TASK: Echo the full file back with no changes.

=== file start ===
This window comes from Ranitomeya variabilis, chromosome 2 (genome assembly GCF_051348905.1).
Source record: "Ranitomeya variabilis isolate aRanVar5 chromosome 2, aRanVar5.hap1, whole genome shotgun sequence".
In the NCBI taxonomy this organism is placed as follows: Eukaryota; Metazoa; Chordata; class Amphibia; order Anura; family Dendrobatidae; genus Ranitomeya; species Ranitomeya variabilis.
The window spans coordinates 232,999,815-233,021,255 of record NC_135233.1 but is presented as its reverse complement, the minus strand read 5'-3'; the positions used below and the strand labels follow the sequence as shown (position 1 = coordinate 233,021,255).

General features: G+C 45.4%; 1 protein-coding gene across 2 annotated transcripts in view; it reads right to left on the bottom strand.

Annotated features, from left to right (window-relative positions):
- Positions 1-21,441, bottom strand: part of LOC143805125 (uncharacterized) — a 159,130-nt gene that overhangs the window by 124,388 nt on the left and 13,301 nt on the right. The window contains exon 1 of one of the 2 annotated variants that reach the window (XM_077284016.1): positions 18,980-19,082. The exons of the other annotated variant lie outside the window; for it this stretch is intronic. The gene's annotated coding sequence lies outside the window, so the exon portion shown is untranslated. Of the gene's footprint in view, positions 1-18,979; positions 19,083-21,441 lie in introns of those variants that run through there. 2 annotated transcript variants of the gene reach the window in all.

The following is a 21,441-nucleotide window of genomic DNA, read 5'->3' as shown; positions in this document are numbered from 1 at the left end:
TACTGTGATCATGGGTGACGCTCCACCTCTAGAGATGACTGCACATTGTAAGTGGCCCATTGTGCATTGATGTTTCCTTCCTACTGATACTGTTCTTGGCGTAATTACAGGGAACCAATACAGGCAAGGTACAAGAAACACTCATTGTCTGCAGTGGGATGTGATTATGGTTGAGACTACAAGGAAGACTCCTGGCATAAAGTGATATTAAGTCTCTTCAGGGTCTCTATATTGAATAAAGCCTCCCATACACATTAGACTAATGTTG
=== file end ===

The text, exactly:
This window comes from Ranitomeya variabilis, chromosome 2 (genome assembly GCF_051348905.1).
Source record: "Ranitomeya variabilis isolate aRanVar5 chromosome 2, aRanVar5.hap1, whole genome shotgun sequence".
In the NCBI taxonomy this organism is placed as follows: Eukaryota; Metazoa; Chordata; class Amphibia; order Anura; family Dendrobatidae; genus Ranitomeya; species Ranitomeya variabilis.
The window spans coordinates 232,999,815-233,021,255 of record NC_135233.1 but is presented as its reverse complement, the minus strand read 5'-3'; the positions used below and the strand labels follow the sequence as shown (position 1 = coordinate 233,021,255).

General features: G+C 45.4%; 1 protein-coding gene across 2 annotated transcripts in view; it reads right to left on the bottom strand.

Annotated features, from left to right (window-relative positions):
- Positions 1-21,441, bottom strand: part of LOC143805125 (uncharacterized) — a 159,130-nt gene that overhangs the window by 124,388 nt on the left and 13,301 nt on the right. The window contains exon 1 of one of the 2 annotated variants that reach the window (XM_077284016.1): positions 18,980-19,082. The exons of the other annotated variant lie outside the window; for it this stretch is intronic. The gene's annotated coding sequence lies outside the window, so the exon portion shown is untranslated. Of the gene's footprint in view, positions 1-18,979; positions 19,083-21,441 lie in introns of those variants that run through there. 2 annotated transcript variants of the gene reach the window in all.

The following is a 21,441-nucleotide window of genomic DNA, read 5'->3' as shown; positions in this document are numbered from 1 at the left end:
TACTGTGATCATGGGTGACGCTCCACCTCTAGAGATGACTGCACATTGTAAGTGGCCCATTGTGCATTGATGTTTCCTTCCTACTGATACTGTTCTTGGCGTAATTACAGGGAACCAATACAGGCAAGGTACAAGAAACACTCATTGTCTGCAGTGGGATGTGATTATGGTTGAGACTACAAGGAAGACTCCTGGCATAAAGTGATATTAAGTCTCTTCAGGGTCTCTATATTGAATAAAGCCTCCCATACACATTAGACTAATGTTG